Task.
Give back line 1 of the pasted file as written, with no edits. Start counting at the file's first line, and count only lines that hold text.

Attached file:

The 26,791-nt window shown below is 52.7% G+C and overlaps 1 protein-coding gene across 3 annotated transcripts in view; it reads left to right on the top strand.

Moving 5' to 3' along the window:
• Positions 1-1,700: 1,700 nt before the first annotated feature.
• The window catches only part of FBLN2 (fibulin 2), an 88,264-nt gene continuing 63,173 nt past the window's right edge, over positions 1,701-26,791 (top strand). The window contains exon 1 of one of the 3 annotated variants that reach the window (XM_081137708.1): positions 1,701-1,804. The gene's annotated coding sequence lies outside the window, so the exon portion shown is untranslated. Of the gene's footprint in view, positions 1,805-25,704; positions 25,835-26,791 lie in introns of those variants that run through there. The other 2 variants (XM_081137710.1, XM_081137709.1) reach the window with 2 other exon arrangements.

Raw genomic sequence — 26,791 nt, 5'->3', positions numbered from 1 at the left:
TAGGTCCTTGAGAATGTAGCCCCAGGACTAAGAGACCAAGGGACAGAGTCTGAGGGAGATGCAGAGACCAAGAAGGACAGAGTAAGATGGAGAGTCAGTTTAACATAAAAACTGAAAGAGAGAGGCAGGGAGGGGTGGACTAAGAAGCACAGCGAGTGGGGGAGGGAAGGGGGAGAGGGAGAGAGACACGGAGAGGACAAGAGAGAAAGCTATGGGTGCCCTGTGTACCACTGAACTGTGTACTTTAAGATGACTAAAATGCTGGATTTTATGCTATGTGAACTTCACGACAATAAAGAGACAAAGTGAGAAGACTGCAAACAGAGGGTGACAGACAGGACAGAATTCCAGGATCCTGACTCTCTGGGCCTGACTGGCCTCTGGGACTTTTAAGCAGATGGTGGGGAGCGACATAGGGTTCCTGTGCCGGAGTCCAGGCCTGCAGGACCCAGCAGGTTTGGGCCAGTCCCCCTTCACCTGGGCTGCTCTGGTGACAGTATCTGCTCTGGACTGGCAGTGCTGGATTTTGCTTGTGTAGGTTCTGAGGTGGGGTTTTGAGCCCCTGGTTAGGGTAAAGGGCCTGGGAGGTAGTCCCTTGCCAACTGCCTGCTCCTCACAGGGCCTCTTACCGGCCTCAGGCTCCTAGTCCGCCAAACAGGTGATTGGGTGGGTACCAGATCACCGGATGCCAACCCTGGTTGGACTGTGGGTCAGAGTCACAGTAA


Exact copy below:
The 26,791-nt window shown below is 52.7% G+C and overlaps 1 protein-coding gene across 3 annotated transcripts in view; it reads left to right on the top strand.